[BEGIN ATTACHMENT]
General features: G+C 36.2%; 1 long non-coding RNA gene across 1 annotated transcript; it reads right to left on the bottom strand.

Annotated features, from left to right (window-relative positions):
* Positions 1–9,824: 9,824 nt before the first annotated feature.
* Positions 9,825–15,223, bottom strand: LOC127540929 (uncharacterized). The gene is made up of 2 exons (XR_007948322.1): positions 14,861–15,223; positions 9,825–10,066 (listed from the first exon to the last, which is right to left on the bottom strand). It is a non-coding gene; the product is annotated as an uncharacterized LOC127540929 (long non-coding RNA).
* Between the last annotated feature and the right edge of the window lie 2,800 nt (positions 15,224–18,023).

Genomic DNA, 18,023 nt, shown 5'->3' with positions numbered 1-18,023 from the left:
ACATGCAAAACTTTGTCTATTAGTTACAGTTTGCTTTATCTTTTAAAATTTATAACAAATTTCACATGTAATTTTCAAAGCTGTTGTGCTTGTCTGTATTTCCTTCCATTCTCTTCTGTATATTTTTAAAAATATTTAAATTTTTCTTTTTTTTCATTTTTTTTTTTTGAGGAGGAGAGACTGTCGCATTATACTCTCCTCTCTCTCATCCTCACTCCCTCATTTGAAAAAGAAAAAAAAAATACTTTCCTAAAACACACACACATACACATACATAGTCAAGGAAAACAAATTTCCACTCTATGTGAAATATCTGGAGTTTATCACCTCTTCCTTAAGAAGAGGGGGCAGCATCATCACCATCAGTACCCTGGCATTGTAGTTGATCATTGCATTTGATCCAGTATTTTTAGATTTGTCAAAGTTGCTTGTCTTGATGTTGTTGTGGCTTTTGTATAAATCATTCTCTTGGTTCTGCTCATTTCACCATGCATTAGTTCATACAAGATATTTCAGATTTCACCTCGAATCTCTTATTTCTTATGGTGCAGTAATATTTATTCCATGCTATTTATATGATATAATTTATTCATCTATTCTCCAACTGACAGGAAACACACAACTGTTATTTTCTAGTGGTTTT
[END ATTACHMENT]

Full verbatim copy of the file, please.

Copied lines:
General features: G+C 36.2%; 1 long non-coding RNA gene across 1 annotated transcript; it reads right to left on the bottom strand.

Annotated features, from left to right (window-relative positions):
* Positions 1–9,824: 9,824 nt before the first annotated feature.
* Positions 9,825–15,223, bottom strand: LOC127540929 (uncharacterized). The gene is made up of 2 exons (XR_007948322.1): positions 14,861–15,223; positions 9,825–10,066 (listed from the first exon to the last, which is right to left on the bottom strand). It is a non-coding gene; the product is annotated as an uncharacterized LOC127540929 (long non-coding RNA).
* Between the last annotated feature and the right edge of the window lie 2,800 nt (positions 15,224–18,023).

Genomic DNA, 18,023 nt, shown 5'->3' with positions numbered 1-18,023 from the left:
ACATGCAAAACTTTGTCTATTAGTTACAGTTTGCTTTATCTTTTAAAATTTATAACAAATTTCACATGTAATTTTCAAAGCTGTTGTGCTTGTCTGTATTTCCTTCCATTCTCTTCTGTATATTTTTAAAAATATTTAAATTTTTCTTTTTTTTCATTTTTTTTTTTTGAGGAGGAGAGACTGTCGCATTATACTCTCCTCTCTCTCATCCTCACTCCCTCATTTGAAAAAGAAAAAAAAAATACTTTCCTAAAACACACACACATACACATACATAGTCAAGGAAAACAAATTTCCACTCTATGTGAAATATCTGGAGTTTATCACCTCTTCCTTAAGAAGAGGGGGCAGCATCATCACCATCAGTACCCTGGCATTGTAGTTGATCATTGCATTTGATCCAGTATTTTTAGATTTGTCAAAGTTGCTTGTCTTGATGTTGTTGTGGCTTTTGTATAAATCATTCTCTTGGTTCTGCTCATTTCACCATGCATTAGTTCATACAAGATATTTCAGATTTCACCTCGAATCTCTTATTTCTTATGGTGCAGTAATATTTATTCCATGCTATTTATATGATATAATTTATTCATCTATTCTCCAACTGACAGGAAACACACAACTGTTATTTTCTAGTGGTTTT